Ho Chi Minh(redirected from Bac Ho)
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Ho Chi Minh
Ho Chi Minh (hô chē mĭn), 1890–1969, Vietnamese nationalist leader, president of North Vietnam (1954–69), and one of the most influential political leaders of the 20th cent. His given name was Nguyen That Thanh. In 1911 he left Vietnam, working aboard a French liner. He later lived in London and in the United States during World War I before going to France near the end of the war. There he became involved in the French socialist movement and was (1920) a founding member of the French Communist party. He studied revolutionary tactics in Moscow, and, as a Comintern member, was sent (1925–27) to Guangzhou, China. While in East Asia, he organized Vietnamese revolutionaries and founded the Communist party of Indochina (later the Vietnamese Communist party). He also established a training institute that attracted many Vietnamese students, where he taught a unique blend of Marxism-Leninism and Confucian-inspired virtues. In the 1930s, Ho lived mainly in Moscow and China. He finally returned to Vietnam after the outbreak of World War II, organized a Vietnamese independence movement (the Viet Minh), and raised a guerrilla army to fight the Japanese.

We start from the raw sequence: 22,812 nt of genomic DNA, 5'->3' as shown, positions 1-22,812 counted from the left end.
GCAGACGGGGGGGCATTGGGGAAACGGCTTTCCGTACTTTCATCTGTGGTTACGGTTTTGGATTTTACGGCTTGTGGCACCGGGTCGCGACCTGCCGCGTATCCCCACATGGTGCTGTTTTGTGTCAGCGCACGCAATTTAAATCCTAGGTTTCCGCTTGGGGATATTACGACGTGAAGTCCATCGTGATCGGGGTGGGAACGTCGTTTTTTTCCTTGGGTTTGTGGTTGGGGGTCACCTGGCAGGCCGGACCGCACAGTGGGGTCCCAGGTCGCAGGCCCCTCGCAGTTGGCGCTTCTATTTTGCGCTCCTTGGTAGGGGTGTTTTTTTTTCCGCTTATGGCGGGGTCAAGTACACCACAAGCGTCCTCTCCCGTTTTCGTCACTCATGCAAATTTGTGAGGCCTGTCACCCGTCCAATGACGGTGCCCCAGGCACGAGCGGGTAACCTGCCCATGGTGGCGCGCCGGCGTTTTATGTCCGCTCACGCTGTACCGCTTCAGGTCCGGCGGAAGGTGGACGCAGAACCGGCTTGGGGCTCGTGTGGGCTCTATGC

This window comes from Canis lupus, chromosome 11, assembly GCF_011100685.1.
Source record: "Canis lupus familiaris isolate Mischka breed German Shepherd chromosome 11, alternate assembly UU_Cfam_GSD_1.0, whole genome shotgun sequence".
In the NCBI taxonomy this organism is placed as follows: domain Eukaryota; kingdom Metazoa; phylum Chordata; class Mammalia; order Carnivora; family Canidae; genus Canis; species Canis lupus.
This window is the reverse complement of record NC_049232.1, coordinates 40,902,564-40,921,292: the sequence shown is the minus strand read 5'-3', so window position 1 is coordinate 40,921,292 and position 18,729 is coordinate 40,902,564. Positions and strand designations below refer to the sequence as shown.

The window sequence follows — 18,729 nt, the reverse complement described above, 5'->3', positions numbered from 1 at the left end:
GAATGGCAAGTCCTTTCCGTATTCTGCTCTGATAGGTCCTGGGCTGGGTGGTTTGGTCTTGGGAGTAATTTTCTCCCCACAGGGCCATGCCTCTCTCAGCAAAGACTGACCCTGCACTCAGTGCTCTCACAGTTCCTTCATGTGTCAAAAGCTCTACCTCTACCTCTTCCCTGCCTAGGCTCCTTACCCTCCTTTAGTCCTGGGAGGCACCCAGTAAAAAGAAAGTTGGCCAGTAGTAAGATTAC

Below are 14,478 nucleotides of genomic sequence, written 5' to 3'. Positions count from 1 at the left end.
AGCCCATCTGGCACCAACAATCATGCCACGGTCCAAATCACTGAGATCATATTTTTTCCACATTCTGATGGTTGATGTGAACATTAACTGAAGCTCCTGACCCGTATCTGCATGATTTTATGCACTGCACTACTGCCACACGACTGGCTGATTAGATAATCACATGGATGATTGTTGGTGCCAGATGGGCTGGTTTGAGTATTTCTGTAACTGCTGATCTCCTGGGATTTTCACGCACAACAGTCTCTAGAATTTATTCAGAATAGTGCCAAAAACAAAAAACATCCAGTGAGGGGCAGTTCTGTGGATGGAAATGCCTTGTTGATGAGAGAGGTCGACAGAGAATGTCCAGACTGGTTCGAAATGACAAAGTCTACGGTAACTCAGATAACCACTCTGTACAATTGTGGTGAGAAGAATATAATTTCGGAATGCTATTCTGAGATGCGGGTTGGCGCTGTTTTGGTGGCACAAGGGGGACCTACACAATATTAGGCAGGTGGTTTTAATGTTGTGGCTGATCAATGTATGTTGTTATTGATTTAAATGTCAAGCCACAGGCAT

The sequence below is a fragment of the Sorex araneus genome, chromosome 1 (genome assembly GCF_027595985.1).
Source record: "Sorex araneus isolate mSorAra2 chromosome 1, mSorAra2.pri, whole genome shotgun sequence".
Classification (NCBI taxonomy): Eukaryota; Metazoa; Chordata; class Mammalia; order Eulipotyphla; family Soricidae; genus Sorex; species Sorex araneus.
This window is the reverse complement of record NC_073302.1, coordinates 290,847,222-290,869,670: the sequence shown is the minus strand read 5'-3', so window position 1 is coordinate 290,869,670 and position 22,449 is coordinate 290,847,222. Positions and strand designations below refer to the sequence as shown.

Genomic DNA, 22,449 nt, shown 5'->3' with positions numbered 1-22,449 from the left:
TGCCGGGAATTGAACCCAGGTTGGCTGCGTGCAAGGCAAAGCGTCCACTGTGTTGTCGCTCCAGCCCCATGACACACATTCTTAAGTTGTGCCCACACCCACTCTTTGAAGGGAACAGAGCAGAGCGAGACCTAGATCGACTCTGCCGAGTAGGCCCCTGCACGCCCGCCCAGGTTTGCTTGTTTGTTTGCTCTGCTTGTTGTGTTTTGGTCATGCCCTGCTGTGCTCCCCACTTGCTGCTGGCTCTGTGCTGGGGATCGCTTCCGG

Ho proclaimed the republic of Vietnam in Sept., 1945, and later agreed that it would remain an autonomous state within the French Union. Differences with the French, however, soon led (1946) to an open break. Warfare lasted until 1954, culminating in the French defeat at Dienbienphu. After the Geneva Conference (1954), which divided Vietnam at the 17th parallel, Ho became the first president of the independent republic of North Vietnam. The accord also provided for elections to be held in 1956, aimed at reuniting North and South Vietnam; however, South Vietnam, backed by the United States, refused to hold the elections. The reason was generally held to be that Ho's popularity would have led to reunification under Communist rule. In succeeding years, Ho consolidated his government in the North. He organized a guerrilla movement in the South, the National Liberation Front, or Viet Cong, which was technically independent of North Vietnam, to win South Vietnam from the successive U.S.-supported governments there (see Vietnam War).